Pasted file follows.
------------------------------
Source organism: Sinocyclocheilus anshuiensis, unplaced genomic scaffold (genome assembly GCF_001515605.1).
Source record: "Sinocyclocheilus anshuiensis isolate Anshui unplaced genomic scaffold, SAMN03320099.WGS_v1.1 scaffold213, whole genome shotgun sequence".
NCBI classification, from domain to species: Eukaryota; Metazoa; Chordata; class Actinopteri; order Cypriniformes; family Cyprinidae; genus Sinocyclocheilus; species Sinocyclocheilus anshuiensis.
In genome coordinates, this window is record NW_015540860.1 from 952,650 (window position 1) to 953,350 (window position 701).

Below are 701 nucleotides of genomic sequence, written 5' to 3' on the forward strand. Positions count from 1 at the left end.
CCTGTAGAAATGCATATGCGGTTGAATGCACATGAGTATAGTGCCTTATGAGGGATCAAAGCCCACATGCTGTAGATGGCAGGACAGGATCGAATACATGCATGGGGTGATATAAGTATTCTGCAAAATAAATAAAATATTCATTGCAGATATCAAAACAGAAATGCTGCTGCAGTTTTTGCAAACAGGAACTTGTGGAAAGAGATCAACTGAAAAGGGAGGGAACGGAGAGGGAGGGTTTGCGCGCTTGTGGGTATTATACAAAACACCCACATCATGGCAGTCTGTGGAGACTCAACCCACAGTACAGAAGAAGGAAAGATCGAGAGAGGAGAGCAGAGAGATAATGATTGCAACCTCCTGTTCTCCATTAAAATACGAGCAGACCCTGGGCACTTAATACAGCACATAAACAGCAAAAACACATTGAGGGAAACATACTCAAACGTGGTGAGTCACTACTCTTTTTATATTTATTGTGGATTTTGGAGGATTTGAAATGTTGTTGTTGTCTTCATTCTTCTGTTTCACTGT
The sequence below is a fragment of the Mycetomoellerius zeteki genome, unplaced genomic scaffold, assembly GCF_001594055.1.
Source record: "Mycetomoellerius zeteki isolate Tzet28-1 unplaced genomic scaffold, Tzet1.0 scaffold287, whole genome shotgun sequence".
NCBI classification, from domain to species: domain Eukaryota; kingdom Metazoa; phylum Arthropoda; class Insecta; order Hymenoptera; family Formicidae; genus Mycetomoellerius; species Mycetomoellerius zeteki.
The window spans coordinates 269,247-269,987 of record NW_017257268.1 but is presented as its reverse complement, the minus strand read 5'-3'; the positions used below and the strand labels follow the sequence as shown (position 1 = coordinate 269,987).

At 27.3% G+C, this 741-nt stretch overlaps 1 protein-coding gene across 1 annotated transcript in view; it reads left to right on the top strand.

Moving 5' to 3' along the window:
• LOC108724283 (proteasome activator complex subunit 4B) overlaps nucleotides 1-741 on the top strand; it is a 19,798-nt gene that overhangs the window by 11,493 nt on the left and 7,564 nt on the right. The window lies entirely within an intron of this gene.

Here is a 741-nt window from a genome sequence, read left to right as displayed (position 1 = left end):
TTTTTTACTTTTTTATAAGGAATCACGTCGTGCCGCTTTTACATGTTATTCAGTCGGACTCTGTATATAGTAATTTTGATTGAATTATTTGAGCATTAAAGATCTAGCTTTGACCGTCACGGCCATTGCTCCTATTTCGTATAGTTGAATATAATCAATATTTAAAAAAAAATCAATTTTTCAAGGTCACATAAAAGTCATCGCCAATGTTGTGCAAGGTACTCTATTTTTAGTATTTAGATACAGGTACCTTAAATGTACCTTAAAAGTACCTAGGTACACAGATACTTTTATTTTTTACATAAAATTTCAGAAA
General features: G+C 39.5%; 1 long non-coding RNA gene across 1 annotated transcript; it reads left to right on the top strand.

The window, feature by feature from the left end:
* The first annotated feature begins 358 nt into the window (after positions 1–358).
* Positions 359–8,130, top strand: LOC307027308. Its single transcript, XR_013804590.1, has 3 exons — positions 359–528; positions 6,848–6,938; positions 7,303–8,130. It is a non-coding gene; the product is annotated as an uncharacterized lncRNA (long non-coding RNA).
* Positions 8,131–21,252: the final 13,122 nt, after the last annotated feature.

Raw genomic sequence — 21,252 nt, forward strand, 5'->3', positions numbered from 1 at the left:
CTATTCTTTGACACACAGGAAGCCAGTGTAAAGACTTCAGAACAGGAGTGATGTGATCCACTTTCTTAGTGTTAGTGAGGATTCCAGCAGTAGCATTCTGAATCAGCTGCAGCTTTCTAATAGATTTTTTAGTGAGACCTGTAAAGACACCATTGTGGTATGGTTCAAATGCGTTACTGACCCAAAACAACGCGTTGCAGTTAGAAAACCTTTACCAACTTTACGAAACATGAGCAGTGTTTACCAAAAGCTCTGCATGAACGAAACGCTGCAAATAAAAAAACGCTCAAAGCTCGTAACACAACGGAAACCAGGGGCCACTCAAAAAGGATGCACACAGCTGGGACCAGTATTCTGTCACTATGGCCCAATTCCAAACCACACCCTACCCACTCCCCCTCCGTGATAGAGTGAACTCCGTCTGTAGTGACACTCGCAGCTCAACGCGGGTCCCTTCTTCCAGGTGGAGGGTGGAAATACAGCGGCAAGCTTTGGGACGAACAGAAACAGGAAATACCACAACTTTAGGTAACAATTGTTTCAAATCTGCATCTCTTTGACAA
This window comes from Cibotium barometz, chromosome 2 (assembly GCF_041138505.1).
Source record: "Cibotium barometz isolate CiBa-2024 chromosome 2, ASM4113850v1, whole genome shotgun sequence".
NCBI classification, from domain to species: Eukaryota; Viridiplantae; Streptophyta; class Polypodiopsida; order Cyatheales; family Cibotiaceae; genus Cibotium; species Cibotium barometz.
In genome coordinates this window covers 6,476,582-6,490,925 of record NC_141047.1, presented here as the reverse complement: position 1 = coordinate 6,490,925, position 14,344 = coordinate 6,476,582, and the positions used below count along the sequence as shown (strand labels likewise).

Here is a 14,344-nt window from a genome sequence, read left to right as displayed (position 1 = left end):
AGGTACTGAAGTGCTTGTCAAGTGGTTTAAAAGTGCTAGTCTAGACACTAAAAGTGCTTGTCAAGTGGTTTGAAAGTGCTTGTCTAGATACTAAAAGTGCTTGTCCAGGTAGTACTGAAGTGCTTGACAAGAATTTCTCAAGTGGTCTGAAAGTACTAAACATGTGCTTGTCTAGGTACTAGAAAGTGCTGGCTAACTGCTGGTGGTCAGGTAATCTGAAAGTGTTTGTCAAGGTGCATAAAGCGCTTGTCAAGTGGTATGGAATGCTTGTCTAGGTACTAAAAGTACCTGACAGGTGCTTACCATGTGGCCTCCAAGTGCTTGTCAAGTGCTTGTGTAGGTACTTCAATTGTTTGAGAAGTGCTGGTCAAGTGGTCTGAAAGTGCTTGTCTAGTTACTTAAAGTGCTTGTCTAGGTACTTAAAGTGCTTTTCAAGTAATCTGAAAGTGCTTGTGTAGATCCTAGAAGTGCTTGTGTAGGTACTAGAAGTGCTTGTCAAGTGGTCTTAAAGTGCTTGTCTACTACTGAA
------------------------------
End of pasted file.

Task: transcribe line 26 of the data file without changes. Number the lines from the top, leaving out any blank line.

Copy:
In genome coordinates this window covers 6,476,582-6,490,925 of record NC_141047.1, presented here as the reverse complement: position 1 = coordinate 6,490,925, position 14,344 = coordinate 6,476,582, and the positions used below count along the sequence as shown (strand labels likewise).